Yo Ho, WeRCatz here!
This month marks the 50th anniversary of Curtis Mayfield’s1970 debut solo album Curtis. Departing from the common sounds from his former group The Impressions, Mayfield produced his album and released it on his own label Curtom Records. Curtis places social concerns, political topics, and the problems of the time for African Americans as its subject matter.
Two singles cement Mayfield’s legacy that transcend:
“(Don’t Worry) If There’s A Hell Below, We’re All Going To Go” is as relevant today as it was in 1970. The problems with race relations and the warning of these relations falling apart in the inner cities of the US are all told in this track.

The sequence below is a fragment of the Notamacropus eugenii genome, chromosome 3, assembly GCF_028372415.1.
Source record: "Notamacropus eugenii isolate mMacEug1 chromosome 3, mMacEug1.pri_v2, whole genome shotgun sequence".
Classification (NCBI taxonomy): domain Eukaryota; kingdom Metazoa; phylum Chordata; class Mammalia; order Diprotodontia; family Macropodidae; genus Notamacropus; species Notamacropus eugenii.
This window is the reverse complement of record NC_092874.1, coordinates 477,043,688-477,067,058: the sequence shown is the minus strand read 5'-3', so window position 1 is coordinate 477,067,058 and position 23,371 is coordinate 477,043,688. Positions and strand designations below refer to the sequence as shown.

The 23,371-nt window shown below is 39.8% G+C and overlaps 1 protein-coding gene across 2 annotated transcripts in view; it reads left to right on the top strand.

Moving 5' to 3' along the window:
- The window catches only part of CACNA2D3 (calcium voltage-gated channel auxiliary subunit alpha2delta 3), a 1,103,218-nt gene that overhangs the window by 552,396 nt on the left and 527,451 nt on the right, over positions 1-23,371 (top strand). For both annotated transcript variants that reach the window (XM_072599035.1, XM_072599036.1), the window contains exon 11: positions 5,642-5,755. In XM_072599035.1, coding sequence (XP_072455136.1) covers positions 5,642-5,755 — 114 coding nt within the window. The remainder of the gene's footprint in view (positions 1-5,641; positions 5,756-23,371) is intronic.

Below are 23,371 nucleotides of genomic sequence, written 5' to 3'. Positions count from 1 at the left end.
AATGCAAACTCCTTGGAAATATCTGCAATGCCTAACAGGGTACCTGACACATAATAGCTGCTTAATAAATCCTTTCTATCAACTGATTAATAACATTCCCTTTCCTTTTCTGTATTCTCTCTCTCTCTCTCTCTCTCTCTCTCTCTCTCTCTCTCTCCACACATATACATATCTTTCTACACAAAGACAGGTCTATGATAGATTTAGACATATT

“Move On Up” is a message about moving up in the world through perseverance, faith in one’s abilities, and fighting to make one’s dreams come true in the midst of problems. At nearly nine minutes in length, “Move On Up” didn’t make the charts in the US but the edited version was prominent in the UK charts.
Curtis is one of the first albums that openly expressed the trials of African Americans and also expresses African-American pride. Curtis Mayfield was definitely ahead of his time as the subject matter he wrote about still exists today.